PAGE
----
What Is Important?
Distinguishing between Reality and Appearance.
One of the quietest authors/playwrights in English history is William Shakespeare. when I took a college course in Shakespeare I approached it with some skepticism as to whether or not he would have much to tell me as a young man. I found that every play I read had some major theme that was relevant for all time. One of these themes was the conflict between appearance and reality. In Shakespeare words, he told us that "all that glitters is not gold" and that "not every cloud engenders a storm". He further noted that "things sweet to the taste prove in digestion sour". It is time well spent to go back to the great masters of literature and reflect on their themes because truth is not limited to a time or a people. We, like the people of Shakespeare London, are living in a world of false images where it is hard to sort out truth from reality. It's a world where a political candidates hairstyle is more important to his campaign than his stand on world issues. It is a world where we know each other so superficially that some of our best friends are those who speak to us from a television set or twitter anonymously on a cell phone. It's a world where our dream homes are the slim facades of a television movie set, a world where we as humans put on facades because we are not quite sure people will like us without a veneer.
The danger of all of this is that we become so confused between appearance and reality that we put our faith and trust in the temporary rather than the eternal, spending our lifetime chasing elusive butterflies. It becomes easy to give importance to people because they are simply visible (Kim Kardashian) or the meaning of a job because of its notoriety. We seem to let those things which seem most pressing pull us away from those things which, in reality are more important. For instance, we begin to think of wealth, power and influence more important than personal integrity.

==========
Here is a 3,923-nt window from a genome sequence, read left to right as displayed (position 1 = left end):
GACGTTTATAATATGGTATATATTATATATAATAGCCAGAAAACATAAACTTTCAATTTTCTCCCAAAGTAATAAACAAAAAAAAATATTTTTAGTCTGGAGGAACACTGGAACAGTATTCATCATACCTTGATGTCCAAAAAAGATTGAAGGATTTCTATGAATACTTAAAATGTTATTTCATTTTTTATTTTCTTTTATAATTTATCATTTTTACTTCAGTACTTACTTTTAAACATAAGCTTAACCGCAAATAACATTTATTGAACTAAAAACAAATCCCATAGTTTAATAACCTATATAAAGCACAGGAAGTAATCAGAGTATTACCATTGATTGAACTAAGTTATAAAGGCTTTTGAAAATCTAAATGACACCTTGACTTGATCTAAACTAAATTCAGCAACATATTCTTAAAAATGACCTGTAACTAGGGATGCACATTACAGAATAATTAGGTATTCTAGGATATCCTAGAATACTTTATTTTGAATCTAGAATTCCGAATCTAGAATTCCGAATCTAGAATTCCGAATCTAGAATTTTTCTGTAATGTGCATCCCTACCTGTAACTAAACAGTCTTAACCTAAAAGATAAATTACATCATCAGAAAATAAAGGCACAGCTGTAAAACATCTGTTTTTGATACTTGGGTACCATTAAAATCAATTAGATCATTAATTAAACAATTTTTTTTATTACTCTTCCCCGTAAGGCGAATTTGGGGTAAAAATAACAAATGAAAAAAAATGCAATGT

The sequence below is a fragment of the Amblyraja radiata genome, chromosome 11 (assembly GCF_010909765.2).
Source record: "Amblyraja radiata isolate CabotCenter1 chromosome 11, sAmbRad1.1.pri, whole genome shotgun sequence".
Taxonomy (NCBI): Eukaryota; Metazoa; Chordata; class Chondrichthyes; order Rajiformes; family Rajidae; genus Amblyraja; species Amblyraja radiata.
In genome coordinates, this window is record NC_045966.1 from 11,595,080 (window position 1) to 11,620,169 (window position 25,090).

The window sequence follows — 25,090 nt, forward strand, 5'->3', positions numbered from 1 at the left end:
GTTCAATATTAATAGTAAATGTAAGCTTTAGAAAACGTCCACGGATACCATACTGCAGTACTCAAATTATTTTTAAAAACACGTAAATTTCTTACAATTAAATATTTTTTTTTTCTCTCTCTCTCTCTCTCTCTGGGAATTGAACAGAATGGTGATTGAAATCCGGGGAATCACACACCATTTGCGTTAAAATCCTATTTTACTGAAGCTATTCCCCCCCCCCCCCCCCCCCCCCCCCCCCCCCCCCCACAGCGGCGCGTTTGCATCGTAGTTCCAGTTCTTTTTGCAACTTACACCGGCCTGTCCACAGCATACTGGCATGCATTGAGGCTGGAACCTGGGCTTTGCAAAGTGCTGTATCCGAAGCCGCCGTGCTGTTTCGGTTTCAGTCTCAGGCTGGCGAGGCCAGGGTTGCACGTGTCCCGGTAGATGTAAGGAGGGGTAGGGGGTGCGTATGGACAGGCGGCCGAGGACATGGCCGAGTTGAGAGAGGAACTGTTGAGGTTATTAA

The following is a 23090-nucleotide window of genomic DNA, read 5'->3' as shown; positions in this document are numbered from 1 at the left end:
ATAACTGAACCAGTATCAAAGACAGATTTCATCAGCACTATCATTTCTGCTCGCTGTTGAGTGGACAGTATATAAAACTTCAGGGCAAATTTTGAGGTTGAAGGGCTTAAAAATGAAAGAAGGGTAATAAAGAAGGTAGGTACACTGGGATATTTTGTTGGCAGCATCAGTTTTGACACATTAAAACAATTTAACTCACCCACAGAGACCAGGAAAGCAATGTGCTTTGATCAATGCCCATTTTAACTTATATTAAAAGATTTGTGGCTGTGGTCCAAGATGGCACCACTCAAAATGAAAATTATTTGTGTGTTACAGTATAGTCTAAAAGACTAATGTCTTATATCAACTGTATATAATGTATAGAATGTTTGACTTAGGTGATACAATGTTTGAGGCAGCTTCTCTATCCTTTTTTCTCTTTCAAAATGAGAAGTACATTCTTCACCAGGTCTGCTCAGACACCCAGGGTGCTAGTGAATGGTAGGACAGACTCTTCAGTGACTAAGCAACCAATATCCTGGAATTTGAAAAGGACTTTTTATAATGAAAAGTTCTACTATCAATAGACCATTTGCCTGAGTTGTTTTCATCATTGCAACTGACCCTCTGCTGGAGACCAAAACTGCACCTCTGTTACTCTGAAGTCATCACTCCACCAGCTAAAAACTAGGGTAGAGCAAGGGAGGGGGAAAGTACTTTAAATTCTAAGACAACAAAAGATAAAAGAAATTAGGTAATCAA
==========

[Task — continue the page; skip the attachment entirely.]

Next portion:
Appearance and reality, if only we could put labels on them so people would recognize them for what they are and act accordingly. but, appearance has a way of seeming demanding, immediate and important. Reality, quite often dressed in simple clothes fades into the background. Most of us do not feel we have time to stop and ask ourselves "what is really important"? So, a father will miss his sons football game or daughters musical performance but not his business meeting. There is plenty of time to read the latest mindless bestselling novel but not time for reading scriptures. We learn to love being served rather than serving. On day when we can see clearly with diming eyesight, appearance with all of its false gaiety and self-seeking will take its final bow and reality will take center stage. Then we will realize whether or not we have put our faith and time in their proper place.
Pastor Hans Lillejord